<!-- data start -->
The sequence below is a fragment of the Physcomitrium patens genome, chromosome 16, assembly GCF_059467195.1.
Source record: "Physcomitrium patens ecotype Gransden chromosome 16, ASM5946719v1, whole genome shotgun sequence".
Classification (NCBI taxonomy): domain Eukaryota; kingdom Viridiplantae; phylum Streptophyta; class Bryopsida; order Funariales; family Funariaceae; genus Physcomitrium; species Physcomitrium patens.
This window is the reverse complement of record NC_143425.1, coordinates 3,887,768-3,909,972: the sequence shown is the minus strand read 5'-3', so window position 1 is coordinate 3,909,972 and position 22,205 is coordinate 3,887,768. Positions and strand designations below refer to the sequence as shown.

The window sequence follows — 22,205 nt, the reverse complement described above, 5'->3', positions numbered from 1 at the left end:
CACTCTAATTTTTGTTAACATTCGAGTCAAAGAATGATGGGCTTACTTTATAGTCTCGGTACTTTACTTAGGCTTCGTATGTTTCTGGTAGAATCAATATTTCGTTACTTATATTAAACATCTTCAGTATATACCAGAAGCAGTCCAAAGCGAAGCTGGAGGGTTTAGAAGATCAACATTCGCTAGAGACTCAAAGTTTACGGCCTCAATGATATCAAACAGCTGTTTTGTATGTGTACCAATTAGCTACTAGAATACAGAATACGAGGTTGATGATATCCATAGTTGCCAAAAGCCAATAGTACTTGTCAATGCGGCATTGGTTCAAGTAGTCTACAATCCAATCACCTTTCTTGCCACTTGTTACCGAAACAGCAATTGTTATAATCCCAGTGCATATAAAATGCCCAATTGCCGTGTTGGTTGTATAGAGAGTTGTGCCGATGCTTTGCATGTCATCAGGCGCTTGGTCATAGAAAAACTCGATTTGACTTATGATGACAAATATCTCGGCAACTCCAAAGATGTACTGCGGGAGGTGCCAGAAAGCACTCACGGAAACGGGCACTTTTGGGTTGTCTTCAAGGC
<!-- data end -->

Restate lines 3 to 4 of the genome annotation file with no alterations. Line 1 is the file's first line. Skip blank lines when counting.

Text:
Classification (NCBI taxonomy): domain Eukaryota; kingdom Viridiplantae; phylum Streptophyta; class Bryopsida; order Funariales; family Funariaceae; genus Physcomitrium; species Physcomitrium patens.
This window is the reverse complement of record NC_143425.1, coordinates 3,887,768-3,909,972: the sequence shown is the minus strand read 5'-3', so window position 1 is coordinate 3,909,972 and position 22,205 is coordinate 3,887,768. Positions and strand designations below refer to the sequence as shown.